"Applying the IFM" sounds to me like "more heavyweight planning and scheduling" compared to just sorting cards according to intuition. It's a more formal methodology for card-sorting, if you will. I didn't really mean "heavyweight" to be negative here. It's just that it sounds like it requires more process than just asking the customer to sort the cards.
Joined: Jul 11, 2001
Originally posted by Ernest Friedman-Hill: "Applying the IFM" sounds to me like "more heavyweight planning and scheduling" compared to just sorting cards according to intuition. It's a more formal methodology for card-sorting, if you will. I didn't really mean "heavyweight" to be negative here. It's just that it sounds like it requires more process than just asking the customer to sort the cards.
Ah, but XP doesn't ask the Customer to sort the cards "by intuition", but by value. How he does know the value of the cards is outside the scope of XP. I think this is where IFM might come into play. IFM also seems to try to answer the question "should I even start/continue this project?" Again, this is a question that needs to be answered, but where XP has little advice to offer. To me it sounds as if XP and IFM/MMF are mostly orthogonal, but would play very well together. [ April 27, 2004: Message edited by: Ilja Preuss ]
author and iconoclast
To me it sounds as if XP and IFM/MMF are mostly orthogonal, but would play very well together.
No argument there. Sounds like something to learn more about.
Joined: Feb 28, 2004
Well I really agree with these thoughts. We don't see IFM as conflicting with or attempting to replace XP. We see it as something that can enhance XP - simply by providing more information to the customer as they select user stories to be developed. I wouldn't call it a heavier weight approach - when applied in the agile environment. It simply provides information to help the customer make better decisions from a financial perspective, and to understand the impact of those decisions.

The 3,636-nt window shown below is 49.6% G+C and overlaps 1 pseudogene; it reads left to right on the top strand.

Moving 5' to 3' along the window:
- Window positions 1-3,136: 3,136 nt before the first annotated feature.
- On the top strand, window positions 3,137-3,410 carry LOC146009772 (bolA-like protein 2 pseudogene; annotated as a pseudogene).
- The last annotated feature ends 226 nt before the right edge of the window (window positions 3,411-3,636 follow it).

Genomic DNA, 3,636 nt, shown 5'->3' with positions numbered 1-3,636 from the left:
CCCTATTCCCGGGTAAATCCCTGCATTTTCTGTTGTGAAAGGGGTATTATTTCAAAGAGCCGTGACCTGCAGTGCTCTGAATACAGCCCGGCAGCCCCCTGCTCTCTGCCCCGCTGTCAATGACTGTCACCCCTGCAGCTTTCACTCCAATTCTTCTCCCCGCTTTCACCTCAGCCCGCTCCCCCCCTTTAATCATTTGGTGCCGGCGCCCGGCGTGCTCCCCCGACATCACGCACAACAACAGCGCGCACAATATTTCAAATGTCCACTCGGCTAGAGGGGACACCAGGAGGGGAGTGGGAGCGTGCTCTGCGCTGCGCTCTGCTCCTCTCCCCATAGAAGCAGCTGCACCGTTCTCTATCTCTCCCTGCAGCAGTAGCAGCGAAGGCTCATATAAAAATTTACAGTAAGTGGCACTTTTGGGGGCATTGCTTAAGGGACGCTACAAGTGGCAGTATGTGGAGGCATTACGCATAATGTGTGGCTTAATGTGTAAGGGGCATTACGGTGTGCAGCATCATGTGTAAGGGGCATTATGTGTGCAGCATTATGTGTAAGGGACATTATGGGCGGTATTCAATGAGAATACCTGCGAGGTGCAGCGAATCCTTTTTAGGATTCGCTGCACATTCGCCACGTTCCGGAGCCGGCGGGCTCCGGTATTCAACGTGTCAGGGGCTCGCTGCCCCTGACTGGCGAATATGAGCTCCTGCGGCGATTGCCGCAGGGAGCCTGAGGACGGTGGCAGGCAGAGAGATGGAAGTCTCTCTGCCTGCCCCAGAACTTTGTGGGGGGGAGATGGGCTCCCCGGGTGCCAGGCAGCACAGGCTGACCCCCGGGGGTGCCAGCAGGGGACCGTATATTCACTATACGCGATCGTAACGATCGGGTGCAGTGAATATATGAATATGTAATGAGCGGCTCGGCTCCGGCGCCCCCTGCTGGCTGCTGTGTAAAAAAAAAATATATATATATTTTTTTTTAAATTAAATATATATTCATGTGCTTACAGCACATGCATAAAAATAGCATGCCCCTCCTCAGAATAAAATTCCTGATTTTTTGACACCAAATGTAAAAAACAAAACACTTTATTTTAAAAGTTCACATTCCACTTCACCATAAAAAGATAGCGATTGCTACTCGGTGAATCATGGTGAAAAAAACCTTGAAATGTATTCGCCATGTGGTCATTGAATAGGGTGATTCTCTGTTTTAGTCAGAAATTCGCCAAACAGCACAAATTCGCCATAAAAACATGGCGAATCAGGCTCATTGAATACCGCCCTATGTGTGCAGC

Joined: Jul 11, 2001
Originally posted by Ernest Friedman-Hill: Sounds like something to learn more about.
To John Wetherbie's point, IFM provides the analysis necessary to provide a "financially informed" answer to the question "what should I do first"? One need not follow IFM's advice of course (clearly, there is always the flexibility to do "A" first even if doing "B" first is what the IFM heuristic recommends), but if one does decide to do "A" first, the financial impact of that decision is visible and quantified when IFM is applied.
Author - Software By Numbers<br /><a href="http://www.softwarebynumbers.org" target="_blank" rel="nofollow">http://www.softwarebynumbers.org</a>
From the little I have read until now, it seems to me as if Software By Numbers would combine with XP very well. I think so, too, even though IFM had originally been conceived as an add-on to RUP and they finally noticed that it could be applied to any iterative process, such as XP and others.